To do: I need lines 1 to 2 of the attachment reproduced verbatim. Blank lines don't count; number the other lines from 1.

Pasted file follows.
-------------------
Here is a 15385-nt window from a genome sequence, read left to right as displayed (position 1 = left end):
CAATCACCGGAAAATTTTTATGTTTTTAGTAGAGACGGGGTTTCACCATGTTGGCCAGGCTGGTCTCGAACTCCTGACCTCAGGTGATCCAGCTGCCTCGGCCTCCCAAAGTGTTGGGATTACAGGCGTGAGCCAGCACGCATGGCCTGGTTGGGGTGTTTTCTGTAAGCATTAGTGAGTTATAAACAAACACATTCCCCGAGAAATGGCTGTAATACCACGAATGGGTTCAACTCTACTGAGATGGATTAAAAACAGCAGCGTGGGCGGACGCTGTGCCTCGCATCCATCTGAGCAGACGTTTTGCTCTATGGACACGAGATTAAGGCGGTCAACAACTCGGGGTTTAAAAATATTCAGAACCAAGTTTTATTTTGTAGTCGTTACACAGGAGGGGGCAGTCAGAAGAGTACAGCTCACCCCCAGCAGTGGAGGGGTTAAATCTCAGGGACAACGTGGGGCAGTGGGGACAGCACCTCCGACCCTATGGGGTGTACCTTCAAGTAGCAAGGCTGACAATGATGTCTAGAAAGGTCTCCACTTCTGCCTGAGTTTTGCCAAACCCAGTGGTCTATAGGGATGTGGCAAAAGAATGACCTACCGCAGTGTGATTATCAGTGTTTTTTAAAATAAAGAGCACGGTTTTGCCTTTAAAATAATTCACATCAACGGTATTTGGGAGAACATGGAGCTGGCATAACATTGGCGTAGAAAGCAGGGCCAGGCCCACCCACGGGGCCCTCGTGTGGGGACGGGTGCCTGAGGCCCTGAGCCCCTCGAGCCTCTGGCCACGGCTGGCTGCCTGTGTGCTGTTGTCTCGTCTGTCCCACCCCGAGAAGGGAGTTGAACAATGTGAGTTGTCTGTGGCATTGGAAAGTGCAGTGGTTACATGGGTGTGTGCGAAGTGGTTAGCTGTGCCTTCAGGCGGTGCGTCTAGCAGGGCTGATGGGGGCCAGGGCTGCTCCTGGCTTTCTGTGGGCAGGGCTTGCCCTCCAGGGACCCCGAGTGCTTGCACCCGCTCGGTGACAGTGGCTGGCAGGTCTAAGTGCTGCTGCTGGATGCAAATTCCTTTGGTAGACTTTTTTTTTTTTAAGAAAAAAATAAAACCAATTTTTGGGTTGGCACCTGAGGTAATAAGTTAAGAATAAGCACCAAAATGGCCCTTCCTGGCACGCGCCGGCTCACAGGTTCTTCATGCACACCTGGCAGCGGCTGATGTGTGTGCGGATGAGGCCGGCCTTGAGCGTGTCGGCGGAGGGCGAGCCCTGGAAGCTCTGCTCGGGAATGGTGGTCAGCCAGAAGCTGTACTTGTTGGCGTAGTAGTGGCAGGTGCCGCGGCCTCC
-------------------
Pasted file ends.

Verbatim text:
Here is a 15385-nt window from a genome sequence, read left to right as displayed (position 1 = left end):
CAATCACCGGAAAATTTTTATGTTTTTAGTAGAGACGGGGTTTCACCATGTTGGCCAGGCTGGTCTCGAACTCCTGACCTCAGGTGATCCAGCTGCCTCGGCCTCCCAAAGTGTTGGGATTACAGGCGTGAGCCAGCACGCATGGCCTGGTTGGGGTGTTTTCTGTAAGCATTAGTGAGTTATAAACAAACACATTCCCCGAGAAATGGCTGTAATACCACGAATGGGTTCAACTCTACTGAGATGGATTAAAAACAGCAGCGTGGGCGGACGCTGTGCCTCGCATCCATCTGAGCAGACGTTTTGCTCTATGGACACGAGATTAAGGCGGTCAACAACTCGGGGTTTAAAAATATTCAGAACCAAGTTTTATTTTGTAGTCGTTACACAGGAGGGGGCAGTCAGAAGAGTACAGCTCACCCCCAGCAGTGGAGGGGTTAAATCTCAGGGACAACGTGGGGCAGTGGGGACAGCACCTCCGACCCTATGGGGTGTACCTTCAAGTAGCAAGGCTGACAATGATGTCTAGAAAGGTCTCCACTTCTGCCTGAGTTTTGCCAAACCCAGTGGTCTATAGGGATGTGGCAAAAGAATGACCTACCGCAGTGTGATTATCAGTGTTTTTTAAAATAAAGAGCACGGTTTTGCCTTTAAAATAATTCACATCAACGGTATTTGGGAGAACATGGAGCTGGCATAACATTGGCGTAGAAAGCAGGGCCAGGCCCACCCACGGGGCCCTCGTGTGGGGACGGGTGCCTGAGGCCCTGAGCCCCTCGAGCCTCTGGCCACGGCTGGCTGCCTGTGTGCTGTTGTCTCGTCTGTCCCACCCCGAGAAGGGAGTTGAACAATGTGAGTTGTCTGTGGCATTGGAAAGTGCAGTGGTTACATGGGTGTGTGCGAAGTGGTTAGCTGTGCCTTCAGGCGGTGCGTCTAGCAGGGCTGATGGGGGCCAGGGCTGCTCCTGGCTTTCTGTGGGCAGGGCTTGCCCTCCAGGGACCCCGAGTGCTTGCACCCGCTCGGTGACAGTGGCTGGCAGGTCTAAGTGCTGCTGCTGGATGCAAATTCCTTTGGTAGACTTTTTTTTTTTTAAGAAAAAAATAAAACCAATTTTTGGGTTGGCACCTGAGGTAATAAGTTAAGAATAAGCACCAAAATGGCCCTTCCTGGCACGCGCCGGCTCACAGGTTCTTCATGCACACCTGGCAGCGGCTGATGTGTGTGCGGATGAGGCCGGCCTTGAGCGTGTCGGCGGAGGGCGAGCCCTGGAAGCTCTGCTCGGGAATGGTGGTCAGCCAGAAGCTGTACTTGTTGGCGTAGTAGTGGCAGGTGCCGCGGCCTCC